All information Copyright, Cranfield University © 2018

Citation: To use information from this web resource in your work, please cite this as follows:
Cranfield University 2018. The Soils Guide. Available: www.landis.org.uk. Cranfield University, UK. Last accessed 23/02/2018

0711f WICKHAM 2

« 0711e WICKHAM 1 Associations Soilsguide Home 0711g WICKHAM 3 »

Soil and site characteristics

Slowly permeable seasonally waterlogged fine loamy over clayey, fine silty over clayey and clayey soils. Small areas of slowly permeable calcareous soils on steeper slopes.

Geology

Drift over Jurassic and Cretaceous clay or mudstone

Cropping and Land Use

Winter cereals and grassland in the Midlands; cereals in the Eastern Region dairying in the South West.

Component soil series

Subgroup Series name Percentage WRB 2006 link
7.11 WICKHAM 50% Eutric Luvic Planosols
7.12 DENCHWORTH 15% Eutric Vertic Stagnosols
5.72 OXPASTURE 15% Endostagnic Luvisols
4.11 EVESHAM 10% Calcaric Stagnic Vertic Cambisols

Covers 1485 km2 in England and Wales

Soilscapes Classification

18
Slowly permeable seasonally wet slightly acid but base-rich loamy and clayey soils

Top

0711f WICKHAM 2

Detailed Description

This association is extensive where thin loamy drift covers Jurassic and Cretaceous clay shales. It consists mainly of fine loamy over clayey typical stagnogley soils of the Wickham series but, where drift is absent, clayey soils of the Denchworth series are common. The better-drained stagnogleyic argillic brown earths of the Oxpasture series and calcareous clayey soils of the Evesham series, are sporadically distributed. There are many small inclusions of other soils; these are described below and are listed in the key.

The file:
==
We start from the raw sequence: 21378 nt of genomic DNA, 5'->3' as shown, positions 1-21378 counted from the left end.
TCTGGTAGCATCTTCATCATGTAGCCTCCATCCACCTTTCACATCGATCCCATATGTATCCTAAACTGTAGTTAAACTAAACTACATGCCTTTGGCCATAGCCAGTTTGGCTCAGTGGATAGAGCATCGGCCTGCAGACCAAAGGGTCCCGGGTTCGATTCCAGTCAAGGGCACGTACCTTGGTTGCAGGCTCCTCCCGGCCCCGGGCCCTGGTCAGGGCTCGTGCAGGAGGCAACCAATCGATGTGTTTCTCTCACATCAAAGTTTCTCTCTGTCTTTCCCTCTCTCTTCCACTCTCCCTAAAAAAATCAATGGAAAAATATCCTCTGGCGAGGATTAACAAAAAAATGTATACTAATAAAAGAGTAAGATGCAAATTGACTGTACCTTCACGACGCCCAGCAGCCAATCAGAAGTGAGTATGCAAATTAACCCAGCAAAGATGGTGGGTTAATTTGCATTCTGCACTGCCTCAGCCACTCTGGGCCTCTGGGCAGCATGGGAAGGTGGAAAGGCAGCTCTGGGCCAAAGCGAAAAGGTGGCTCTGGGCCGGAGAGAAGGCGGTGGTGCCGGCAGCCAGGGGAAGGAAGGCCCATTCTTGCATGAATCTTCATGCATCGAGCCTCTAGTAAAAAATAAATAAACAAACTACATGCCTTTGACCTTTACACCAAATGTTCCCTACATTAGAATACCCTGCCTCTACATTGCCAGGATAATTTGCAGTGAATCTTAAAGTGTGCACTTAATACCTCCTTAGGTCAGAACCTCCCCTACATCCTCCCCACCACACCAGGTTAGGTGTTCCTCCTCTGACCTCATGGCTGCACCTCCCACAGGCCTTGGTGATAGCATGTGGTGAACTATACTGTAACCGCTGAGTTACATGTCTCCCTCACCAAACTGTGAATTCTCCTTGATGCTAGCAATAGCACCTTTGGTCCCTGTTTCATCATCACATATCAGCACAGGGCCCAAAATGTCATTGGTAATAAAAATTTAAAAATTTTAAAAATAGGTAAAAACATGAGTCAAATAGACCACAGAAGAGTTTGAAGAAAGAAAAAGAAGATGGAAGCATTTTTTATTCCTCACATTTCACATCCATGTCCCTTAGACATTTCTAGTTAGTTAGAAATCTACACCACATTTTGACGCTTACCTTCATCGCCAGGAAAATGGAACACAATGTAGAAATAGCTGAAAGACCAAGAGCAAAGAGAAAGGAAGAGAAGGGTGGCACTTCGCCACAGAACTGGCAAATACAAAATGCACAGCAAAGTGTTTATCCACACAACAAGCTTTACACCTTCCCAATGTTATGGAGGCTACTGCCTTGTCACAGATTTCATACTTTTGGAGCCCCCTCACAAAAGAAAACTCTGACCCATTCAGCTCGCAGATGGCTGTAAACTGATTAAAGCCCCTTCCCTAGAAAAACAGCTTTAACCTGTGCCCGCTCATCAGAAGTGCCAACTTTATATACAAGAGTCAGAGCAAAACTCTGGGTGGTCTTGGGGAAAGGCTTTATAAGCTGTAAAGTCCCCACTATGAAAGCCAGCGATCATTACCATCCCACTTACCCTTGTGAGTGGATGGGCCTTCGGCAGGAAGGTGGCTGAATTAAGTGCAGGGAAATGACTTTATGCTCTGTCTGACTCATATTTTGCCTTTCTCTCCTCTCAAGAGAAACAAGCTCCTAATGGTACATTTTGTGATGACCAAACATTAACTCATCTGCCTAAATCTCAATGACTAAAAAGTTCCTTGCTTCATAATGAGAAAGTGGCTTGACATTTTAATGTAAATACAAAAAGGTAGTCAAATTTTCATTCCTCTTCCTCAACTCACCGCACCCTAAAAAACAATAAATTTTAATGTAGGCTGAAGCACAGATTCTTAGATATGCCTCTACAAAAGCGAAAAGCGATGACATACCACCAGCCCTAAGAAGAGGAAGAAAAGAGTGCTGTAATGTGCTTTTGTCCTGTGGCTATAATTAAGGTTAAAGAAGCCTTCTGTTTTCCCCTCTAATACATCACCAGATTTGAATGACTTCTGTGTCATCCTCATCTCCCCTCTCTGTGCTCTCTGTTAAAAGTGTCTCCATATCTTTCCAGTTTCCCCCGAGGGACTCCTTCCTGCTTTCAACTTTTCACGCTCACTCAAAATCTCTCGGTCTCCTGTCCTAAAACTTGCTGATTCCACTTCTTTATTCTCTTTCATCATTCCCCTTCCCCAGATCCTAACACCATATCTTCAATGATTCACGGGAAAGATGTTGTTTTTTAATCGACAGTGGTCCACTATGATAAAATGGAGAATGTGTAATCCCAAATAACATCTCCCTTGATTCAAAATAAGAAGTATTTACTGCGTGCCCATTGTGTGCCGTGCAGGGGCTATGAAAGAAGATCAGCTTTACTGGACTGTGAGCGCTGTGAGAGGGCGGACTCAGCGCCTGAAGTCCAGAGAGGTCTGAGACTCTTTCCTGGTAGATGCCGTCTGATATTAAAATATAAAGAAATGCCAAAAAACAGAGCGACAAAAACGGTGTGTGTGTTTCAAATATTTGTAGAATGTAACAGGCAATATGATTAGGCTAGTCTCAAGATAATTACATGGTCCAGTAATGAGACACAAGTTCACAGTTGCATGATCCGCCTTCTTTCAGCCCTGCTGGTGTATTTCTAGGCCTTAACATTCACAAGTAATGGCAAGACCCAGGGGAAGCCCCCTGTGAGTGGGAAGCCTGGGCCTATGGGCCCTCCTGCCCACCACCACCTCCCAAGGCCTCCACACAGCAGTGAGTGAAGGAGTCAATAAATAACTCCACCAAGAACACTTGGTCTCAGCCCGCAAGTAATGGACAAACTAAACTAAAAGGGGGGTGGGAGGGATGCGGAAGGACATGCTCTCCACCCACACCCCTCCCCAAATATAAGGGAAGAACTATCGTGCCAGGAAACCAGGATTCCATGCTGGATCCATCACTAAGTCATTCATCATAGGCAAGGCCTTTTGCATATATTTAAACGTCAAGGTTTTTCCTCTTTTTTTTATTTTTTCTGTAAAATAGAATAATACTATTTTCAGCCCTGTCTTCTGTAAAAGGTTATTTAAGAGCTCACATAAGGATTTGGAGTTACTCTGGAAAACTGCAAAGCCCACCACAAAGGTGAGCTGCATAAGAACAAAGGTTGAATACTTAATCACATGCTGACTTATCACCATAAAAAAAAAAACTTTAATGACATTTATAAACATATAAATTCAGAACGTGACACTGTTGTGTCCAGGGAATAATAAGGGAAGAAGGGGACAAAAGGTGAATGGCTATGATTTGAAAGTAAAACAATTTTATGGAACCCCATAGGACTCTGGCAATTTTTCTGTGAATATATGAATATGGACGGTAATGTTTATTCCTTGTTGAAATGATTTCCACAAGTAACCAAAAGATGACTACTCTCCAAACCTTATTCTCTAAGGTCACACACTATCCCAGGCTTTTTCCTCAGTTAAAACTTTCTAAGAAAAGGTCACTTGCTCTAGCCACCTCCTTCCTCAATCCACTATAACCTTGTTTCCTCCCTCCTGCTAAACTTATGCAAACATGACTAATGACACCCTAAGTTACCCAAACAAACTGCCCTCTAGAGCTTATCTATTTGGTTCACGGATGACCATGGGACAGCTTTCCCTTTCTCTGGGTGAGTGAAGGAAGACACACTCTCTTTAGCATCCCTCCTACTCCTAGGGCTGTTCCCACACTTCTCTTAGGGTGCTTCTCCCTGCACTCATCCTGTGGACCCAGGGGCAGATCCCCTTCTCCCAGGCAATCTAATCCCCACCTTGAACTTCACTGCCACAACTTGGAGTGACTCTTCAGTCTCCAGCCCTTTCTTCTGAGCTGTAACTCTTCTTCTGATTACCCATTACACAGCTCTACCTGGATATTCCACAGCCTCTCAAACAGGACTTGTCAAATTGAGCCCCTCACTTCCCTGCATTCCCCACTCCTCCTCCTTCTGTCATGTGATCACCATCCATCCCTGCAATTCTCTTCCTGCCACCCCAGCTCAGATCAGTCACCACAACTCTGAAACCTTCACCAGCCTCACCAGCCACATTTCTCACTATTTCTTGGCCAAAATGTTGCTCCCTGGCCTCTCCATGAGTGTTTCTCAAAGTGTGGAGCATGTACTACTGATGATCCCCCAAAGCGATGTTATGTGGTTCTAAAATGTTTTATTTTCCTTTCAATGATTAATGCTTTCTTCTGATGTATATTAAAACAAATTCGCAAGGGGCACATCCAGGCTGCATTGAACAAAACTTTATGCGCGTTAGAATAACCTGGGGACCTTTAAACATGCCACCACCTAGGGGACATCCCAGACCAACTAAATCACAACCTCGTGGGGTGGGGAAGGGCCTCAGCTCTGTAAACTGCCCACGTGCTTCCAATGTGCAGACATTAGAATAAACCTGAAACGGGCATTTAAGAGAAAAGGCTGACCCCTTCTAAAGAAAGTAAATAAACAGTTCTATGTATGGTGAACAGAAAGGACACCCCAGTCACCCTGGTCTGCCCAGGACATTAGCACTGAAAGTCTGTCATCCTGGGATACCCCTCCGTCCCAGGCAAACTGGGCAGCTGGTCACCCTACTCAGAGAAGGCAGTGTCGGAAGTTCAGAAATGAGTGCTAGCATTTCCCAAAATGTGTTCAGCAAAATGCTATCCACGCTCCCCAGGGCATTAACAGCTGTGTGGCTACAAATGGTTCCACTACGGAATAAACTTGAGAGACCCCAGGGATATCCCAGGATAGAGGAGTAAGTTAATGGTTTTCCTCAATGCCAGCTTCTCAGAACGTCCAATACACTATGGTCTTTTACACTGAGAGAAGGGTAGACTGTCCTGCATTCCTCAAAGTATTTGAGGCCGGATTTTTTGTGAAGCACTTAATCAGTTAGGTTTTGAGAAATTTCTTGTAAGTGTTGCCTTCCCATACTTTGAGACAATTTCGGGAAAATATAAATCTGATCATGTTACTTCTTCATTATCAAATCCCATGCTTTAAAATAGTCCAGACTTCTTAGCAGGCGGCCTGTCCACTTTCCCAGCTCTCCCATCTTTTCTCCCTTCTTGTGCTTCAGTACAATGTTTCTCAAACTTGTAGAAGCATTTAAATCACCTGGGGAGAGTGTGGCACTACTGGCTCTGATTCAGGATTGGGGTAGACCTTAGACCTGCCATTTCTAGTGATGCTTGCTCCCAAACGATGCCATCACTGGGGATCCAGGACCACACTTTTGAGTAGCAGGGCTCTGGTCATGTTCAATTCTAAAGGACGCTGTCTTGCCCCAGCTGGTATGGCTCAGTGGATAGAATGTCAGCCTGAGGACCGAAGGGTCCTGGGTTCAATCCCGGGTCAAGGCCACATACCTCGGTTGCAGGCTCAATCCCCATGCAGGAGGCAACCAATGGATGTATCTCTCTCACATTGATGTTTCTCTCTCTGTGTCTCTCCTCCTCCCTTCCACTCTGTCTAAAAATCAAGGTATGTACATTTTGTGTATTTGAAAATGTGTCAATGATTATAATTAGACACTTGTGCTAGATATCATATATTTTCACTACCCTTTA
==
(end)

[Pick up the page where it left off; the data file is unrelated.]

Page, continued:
The association covers approximately 320 km² mainly in valleys but also on plateaux of Middle and Upper Jurassic rocks in east Leicestershire where Wickham soils have a larger than average silt content. Narrow alluvial flats along many valleys carry clayey, wet Fladbury soils and in south Leicestershire there are calcareous St Lawrence series. Clayey Holdenby and Lawford soils are associated with patches of clayey drift. On the Rhaetic and Lower Lias sediments in east Worcestershire where the country rock is more calcareous than elsewhere, Evesham and Haselor soils and the former Wedmore series are important associates.

This association covers 545 km² in Eastern England mainly in Lincolnshire and Northamptonshire but also in west Norfolk. In Lincolnshire it is mainly in the Lias Clay vale between Lincoln and Newark where the Trent river terrace deposits are a source for the superficial loamy drift. Patches of sand and gravel give small inclusions of Quorndon soils, and some coarse loamy over clayey soils of the Kings Newton series occur on the edge of the river terraces. Oxpasture soils become increasingly common towards the limestone scarp of Lincoln Edge, and small patches of Beccles soils are included where the association abuts chalky till. Evesham soils are uncommon in the Lias vale and are found mainly in south-west Lincolnshire. However, Oxpasture and Evesham soils are more common on Upper Jurassic and Cretaceous rocks bordering the Fens. The association also occurs in the Ancholme valley north of Lincoln; north-east and east of Lincoln on slopes of narrow valleys cut into chalky till; on the western edge of the Wolds; and in the deeply dissected valleys of the southern Wolds. In Northamptonshire the association occurs both in narrow valleys cut into the clay shales and on the plateaux formed by Upper Jurassic rocks. Here in the valleys, Evesham soils are less frequent than elsewhere and in general the soils on the hilltops are siltier than those in the vales, and Oxpasture soils are common. Quorndon soils are a common inclusion in west Norfolk on flat or gently sloping land at the foot of the chalk scarp. Here Oxpasture soils are not found.